Have you ever wanted to allow the workbook user to pick the math that a formula should use? This post explores the CHOOSE function, which, among other things, enables us to allow the user to pick the math.
Before jumping right into the function’s syntax, let’s get a little context. Let’s say that we have a budget worksheet. It contains prior year actual values, and we want the user (our department manager) to prepare the budget for next year. This can be visualized with the screenshot below.
We want to make this process as efficient as possible, and thus, we want to make it fast and easy for our user. Rather than require our manager to type in budget amounts for each account, we decide to allow the budget manager to select a budget method for each account and let Excel perform the relevant math. For example, we want to supply a budget method that will take prior actual amounts and spread them out evenly for the budget year. This method is perfect for small accounts. We also want a method that will match prior year amounts exactly, because some of the accounts are cyclical in nature, for example, the annual trade show. Lastly, we want to provide a method that cuts prior year amounts by 10%.
We want the budget manager to walk through each account and assign the most appropriate budget method. Based on the selected budget method, we want Excel to compute the math.
This type of set up is made easy with the CHOOSE function. The function’s syntax follows:
=CHOOSE(index_num, value1, [value2], …)
- index_num is expressed as an integer, and tells the function which argument to evaluate and return. If index_num equals 1, then the value1 argument is returned. If index_num equals 2, then the value2 argument is returned, and so on.
- value1 is the argument to return if index_num equals 1. Please note this argument can be expressed as a value, cell reference, function, or formula.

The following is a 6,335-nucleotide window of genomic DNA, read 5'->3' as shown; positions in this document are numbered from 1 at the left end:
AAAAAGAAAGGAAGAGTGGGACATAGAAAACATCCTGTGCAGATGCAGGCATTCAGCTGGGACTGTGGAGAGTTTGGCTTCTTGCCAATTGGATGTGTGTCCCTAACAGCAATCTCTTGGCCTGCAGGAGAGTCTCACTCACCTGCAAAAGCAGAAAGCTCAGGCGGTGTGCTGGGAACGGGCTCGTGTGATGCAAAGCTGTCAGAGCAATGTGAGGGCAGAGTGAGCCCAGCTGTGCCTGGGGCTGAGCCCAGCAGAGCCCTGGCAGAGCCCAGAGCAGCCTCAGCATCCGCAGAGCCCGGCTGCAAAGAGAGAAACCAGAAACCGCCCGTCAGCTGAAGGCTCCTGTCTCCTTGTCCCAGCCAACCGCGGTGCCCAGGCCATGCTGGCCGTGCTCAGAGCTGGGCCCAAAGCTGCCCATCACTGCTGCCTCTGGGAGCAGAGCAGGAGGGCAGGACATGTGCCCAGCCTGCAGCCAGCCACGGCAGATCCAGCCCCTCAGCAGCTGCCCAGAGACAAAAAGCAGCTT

- [value2] is optional, and will be returned if index_num equals 2
- … and so on, up to about 254 arguments
The idea then is to allow the user to control the index_num argument, and depending on its value the CHOOSE function will compute the proper amount. For example, let’s say that the user can enter the budget method into cell A1. Let’s assume the spread prior year (SpreadPY) budget method is code 1, that the match prior year (MatchPY) method is code 2, and that the decrease prior year by 10% (Decrease10) method is code 3. Conceptually, we could set up a formula to compute the proper budget amount based on the budget method:
=CHOOSE(A1, SpreadPY, MatchPY, Decrease10)
- A1 is the cell that stores the user-entered budget method
- SpreadPY represents the formula that computes the proper amount
- MatchPY represents the formula that computes the proper amount
- Decrease10 represents the formula that computes the proper amount
This idea is illustrated in the screenshot below, where the user enters the budget method in column H, and the budget cells are computed by the CHOOSE function.
The formula for I17, which is filled throughout the budget range (I17:L:19), follows:
- $H17 is the cell that contains the desired budget method
- $G17/4 is the formula for code 1, the SpreadPY method. This takes the sum of last year and divides it by 4.
- C17 is the formula for code 2, the MatchPY method. This takes the value in the prior year cell to match each quarter’s value.
- C17*0.9 is the formula for code 3, the Decrease10 method. This takes the value in the prior year cell and multiplies it by 90%, effectively giving it a 10% decrease.
The variety of budget methods that could be set up are only limited by our imagination. We could set up a zero method that sets each cell to zero. We could set up a method that prepares the budget based on headcount, basically taking last year actual values divided by last year headcount, and multiplying the result by the budget year’s headcount. We could also set up a method for manual. Where the user enters the manual budget items into a separate worksheet, and the method simply retrieves the values from this manual input area via a lookup or conditional summing function. Since the budget method formula is simply any Excel formula, the possibilities are endless.
You could certainly build on this idea, and take it to the next level. For example, if you are comfortable with Data Validation and the Match function, you could allow the user to pick the budget method from an in-cell dropdown, alleviating the need for the user to memorize the budget method codes, as illustrated in the attached file.
If you are comfortable with named formulas, you could create a name for each budget method formula, so that the CHOOSE function’s arguments are names instead of formulas, simplifying the workbook and making it more elegant and modular.
Well, those are some ideas for how to incorporate the CHOOSE function into your workbooks. Here, we let the user choose the math for a budget workbook, but this idea can be used beyond the budget illustration presented.
If you’d like, feel free to check out the Choose workbook used to create the screenshots above since it contains the formulas.